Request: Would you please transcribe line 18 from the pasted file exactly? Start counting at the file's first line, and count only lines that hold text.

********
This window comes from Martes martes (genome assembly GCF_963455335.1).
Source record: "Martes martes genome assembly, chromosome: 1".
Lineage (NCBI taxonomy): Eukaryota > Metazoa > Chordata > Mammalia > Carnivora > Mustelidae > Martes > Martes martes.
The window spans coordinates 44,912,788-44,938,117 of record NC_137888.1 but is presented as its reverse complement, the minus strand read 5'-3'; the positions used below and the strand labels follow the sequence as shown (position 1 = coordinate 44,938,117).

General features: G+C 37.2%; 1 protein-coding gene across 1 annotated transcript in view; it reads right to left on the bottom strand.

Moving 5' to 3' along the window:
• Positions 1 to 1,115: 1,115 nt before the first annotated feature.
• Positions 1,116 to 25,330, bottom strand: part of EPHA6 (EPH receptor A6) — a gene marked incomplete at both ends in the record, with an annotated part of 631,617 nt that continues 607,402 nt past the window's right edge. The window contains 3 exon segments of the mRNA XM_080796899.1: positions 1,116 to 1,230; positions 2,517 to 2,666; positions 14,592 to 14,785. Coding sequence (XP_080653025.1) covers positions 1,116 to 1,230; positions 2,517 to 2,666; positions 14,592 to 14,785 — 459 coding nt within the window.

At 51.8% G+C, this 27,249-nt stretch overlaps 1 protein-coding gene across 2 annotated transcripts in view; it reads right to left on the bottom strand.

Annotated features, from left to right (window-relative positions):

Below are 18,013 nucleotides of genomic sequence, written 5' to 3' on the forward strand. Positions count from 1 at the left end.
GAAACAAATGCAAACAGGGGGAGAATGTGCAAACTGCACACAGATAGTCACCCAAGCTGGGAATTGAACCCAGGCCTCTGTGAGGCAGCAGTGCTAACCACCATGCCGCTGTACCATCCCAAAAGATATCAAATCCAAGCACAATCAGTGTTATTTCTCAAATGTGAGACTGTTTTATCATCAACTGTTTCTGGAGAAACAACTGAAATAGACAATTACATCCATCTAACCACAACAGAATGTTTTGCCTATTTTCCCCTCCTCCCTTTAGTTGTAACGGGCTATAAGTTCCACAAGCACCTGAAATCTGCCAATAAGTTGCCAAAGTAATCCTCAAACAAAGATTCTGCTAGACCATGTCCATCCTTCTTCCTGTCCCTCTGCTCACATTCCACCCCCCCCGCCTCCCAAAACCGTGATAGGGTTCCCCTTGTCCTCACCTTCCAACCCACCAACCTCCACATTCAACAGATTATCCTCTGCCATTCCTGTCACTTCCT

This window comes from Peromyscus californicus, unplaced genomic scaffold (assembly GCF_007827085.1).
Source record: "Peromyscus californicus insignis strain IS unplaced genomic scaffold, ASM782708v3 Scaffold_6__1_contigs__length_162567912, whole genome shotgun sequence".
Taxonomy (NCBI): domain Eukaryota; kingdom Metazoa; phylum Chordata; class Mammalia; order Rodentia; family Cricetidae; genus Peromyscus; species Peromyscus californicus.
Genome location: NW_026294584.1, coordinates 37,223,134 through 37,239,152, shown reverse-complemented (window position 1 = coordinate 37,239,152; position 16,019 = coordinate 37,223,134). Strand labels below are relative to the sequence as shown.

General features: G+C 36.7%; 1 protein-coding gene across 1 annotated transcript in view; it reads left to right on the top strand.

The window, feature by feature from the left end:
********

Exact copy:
The window, feature by feature from the left end: